Until I find a visual reference, the char. design for "Kim Possible" used it for some characters. And, perhaps that usage wasn't constant. Steve Silver did the designs on that, right? Or, was it someone else?

Was Silver (or whomever) the first or are there earlier examples?

And, I do realize that it wasn't just the hands. It was that those types of hands are a part of the overall approach to the design.

Just curious;it is not vitally important.

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gergley
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OOookay.

Well, flipper hands aside for now....


Got a character RE design question.

Say, I'm designing finished, polished versions of some characters with the blessing to redesign them a little to make them look better.

Now, in doing the drawings, I find flaws or inconsistancies in the originals which can be changed and result in something which looks more charming and marketable than some of the existing artwork( which was done by someone else). While this isn't a scenario of putting lipstick on a pig, what I'm doing is improving upon what was done.

Based on experience, the art should speak for itself. But, if the client is set in stone that it must not deviate too much from the original-- even if the revised/redesigns look better, what is a boy to say?

How do you pitch redesigns if the pictures don't speak for themselves to the client?

I should state that what I'm putting into this is both print friendly and the designs I'm doing could be animated, too. So, not only am I trying to make it look good but also trying to ensure that the designs are functional and that anyone else, print vendors, can work with them.

And, so far I have explained some of the limitations of the previous artwork as not being 100% perfect for the ways the client envisions using the art. They seem to understand that but they still like the style the previous person used. What I'm doing is trying to fine-tune that style with a workable approach, technique.

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tstevens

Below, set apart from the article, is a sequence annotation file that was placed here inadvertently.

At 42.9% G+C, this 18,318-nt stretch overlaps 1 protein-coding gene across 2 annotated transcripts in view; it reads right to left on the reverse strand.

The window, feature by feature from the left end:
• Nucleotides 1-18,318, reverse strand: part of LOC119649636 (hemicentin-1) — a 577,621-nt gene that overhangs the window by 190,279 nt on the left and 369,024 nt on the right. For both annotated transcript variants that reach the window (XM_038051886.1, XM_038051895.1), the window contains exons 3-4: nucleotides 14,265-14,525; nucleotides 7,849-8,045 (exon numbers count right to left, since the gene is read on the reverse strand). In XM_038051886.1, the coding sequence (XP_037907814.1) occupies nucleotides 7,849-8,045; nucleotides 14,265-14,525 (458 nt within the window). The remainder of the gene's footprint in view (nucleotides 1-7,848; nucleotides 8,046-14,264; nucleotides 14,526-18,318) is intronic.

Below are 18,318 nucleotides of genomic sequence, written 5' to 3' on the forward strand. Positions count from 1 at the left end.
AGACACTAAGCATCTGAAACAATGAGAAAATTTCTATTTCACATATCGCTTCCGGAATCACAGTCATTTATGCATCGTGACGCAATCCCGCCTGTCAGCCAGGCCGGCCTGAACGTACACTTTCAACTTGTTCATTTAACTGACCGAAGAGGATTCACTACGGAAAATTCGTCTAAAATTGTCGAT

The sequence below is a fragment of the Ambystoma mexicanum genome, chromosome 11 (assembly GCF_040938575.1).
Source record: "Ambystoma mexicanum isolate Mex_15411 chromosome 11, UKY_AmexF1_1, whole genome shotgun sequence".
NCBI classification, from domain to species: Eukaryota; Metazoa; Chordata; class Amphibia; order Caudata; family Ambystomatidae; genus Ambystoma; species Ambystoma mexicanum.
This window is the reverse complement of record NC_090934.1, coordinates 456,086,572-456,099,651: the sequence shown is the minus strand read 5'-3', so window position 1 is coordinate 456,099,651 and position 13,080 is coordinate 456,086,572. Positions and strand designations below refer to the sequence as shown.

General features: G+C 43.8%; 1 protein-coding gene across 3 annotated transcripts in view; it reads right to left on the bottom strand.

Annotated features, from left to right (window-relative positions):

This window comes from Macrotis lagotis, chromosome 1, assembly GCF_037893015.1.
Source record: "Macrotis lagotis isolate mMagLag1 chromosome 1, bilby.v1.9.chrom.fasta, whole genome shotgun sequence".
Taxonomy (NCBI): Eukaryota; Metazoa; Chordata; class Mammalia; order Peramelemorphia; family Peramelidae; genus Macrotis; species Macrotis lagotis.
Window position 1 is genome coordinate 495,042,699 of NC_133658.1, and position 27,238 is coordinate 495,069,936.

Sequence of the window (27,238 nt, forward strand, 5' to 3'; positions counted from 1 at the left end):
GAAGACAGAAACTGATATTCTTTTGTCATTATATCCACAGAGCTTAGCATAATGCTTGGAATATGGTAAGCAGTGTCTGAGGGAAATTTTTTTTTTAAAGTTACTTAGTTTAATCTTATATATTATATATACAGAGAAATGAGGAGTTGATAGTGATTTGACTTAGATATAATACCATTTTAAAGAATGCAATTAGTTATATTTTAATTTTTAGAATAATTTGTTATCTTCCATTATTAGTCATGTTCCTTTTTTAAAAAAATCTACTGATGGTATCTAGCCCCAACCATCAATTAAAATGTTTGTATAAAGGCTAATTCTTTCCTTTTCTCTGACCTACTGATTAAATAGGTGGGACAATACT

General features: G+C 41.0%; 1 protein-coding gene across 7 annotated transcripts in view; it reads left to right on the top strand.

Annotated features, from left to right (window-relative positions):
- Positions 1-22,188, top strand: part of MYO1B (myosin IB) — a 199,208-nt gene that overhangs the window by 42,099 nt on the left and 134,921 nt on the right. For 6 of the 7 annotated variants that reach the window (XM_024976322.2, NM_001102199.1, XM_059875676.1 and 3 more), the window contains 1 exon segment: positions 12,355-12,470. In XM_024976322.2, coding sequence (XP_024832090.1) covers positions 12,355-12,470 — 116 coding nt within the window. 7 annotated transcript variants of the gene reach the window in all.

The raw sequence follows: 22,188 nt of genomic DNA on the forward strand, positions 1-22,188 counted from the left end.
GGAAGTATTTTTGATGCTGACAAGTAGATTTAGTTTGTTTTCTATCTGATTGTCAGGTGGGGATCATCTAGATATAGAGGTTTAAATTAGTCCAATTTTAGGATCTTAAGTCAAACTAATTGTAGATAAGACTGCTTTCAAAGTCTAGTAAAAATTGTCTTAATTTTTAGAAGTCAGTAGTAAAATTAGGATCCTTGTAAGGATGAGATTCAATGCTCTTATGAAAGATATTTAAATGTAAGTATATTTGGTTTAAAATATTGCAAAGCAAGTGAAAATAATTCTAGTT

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You may ultimately be pushing a moot point as they say. I run into this a lot and a majority of the time the client will play along but will push you back into the design they know and love.

There are some things that you can do that most people won't really notice like fixing structural problems. However, when it comes to things like altering the eyes and face you might want to leave it alone.

I worked on a job about a month ago where the characters were designed by an illustrator for a comic strip and nearly every drawing was different. To add to it, we had the designer do 3/4 poses of the characters and when we got them they were considerably different than the original comic strip drawings. We tried to come up with new versions of the characters based on the models with some added things and it never worked out. When it came down to it we went right back to the clearest pose on the original mailer. I'm glads we did though. Ironically, my re-designs, in hind site, just weren't that good.

If you are working with characters that are already in use (ie print, direct mail, or tv) you should stick to the original as close as possible or you may risk re-doing a lot of work further down the line.

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tstevens
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Also, if you look at Dexter in the frame above, you will notice that part of what makes the character are things like the loose structure in the face, hands and feet. If you tried to redesign that to be structural or less flat you would essentially be losing the style and charm of the design. Sometimes it is easy to want to re-design something that may already be cool for what it is (although some designs really do suck).

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mojodesign
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Oh sweet, Shane. I had never seen that test of Flint. Do you have more?

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gergley
IE # 200
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tstevens,
Thanks.

Yeah. It has been my experience that those situations occur, too.

We'll see how this goes. I wouldn't want to disparage the person who did the original designs. Even though I don't know who did them, I wouldn't.

The thing is the reference drawings (roughs) I have are good. They are good starting points. I'm just trying to build on those drawings. And, building on construction and stuff like that.


The other thing is that there is one finished piece* which really doesn't build off of the reference drawings but which works well at a small scale, size. So, whatever flaws there are in it aren't as visible as they will be for other purposes.

That partially why I was brought on. So far so good but the situation may go as you describe.

The Dexter example....nah. The one finished character isn't that solid. Like I said style/technique used works for the current usage but it won't translate for other usage and may not work for the additional characters I need to do.

Enh. I wish I could show it but that wouldn't be right. So, you have to take my word on it.
Thanks again.

*and there is a chance a second person did that one. I will ask to make sure.